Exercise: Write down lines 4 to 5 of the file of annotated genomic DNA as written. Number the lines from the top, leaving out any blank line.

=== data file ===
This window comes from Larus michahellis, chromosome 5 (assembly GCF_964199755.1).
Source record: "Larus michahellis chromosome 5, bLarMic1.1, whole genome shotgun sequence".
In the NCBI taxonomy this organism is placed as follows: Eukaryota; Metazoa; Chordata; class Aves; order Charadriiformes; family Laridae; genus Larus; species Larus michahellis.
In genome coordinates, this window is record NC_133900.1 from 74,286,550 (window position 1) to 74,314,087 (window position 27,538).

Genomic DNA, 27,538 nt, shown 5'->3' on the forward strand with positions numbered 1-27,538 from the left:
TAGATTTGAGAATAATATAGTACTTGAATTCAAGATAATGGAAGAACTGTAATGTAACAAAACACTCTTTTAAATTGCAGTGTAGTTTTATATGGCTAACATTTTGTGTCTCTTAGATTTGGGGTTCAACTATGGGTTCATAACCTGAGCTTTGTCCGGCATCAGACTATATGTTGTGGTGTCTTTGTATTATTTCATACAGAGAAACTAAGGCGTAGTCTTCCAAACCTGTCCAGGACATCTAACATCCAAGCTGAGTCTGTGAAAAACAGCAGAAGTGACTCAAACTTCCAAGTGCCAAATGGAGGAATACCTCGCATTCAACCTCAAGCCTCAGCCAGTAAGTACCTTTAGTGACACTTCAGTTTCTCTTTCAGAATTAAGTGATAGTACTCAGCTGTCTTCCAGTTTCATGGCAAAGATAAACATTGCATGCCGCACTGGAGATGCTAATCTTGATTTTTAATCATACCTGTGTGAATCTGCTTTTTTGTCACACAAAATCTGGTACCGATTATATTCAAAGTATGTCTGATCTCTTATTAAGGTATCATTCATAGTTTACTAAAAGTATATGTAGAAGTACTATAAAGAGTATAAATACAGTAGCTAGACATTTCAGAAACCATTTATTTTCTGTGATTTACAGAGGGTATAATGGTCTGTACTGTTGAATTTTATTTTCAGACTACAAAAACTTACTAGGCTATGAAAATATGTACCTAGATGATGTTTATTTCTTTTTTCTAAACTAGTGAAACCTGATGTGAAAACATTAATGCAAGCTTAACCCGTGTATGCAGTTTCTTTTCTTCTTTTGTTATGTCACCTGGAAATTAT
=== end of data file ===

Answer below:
In genome coordinates, this window is record NC_133900.1 from 74,286,550 (window position 1) to 74,314,087 (window position 27,538).

Genomic DNA, 27,538 nt, shown 5'->3' on the forward strand with positions numbered 1-27,538 from the left: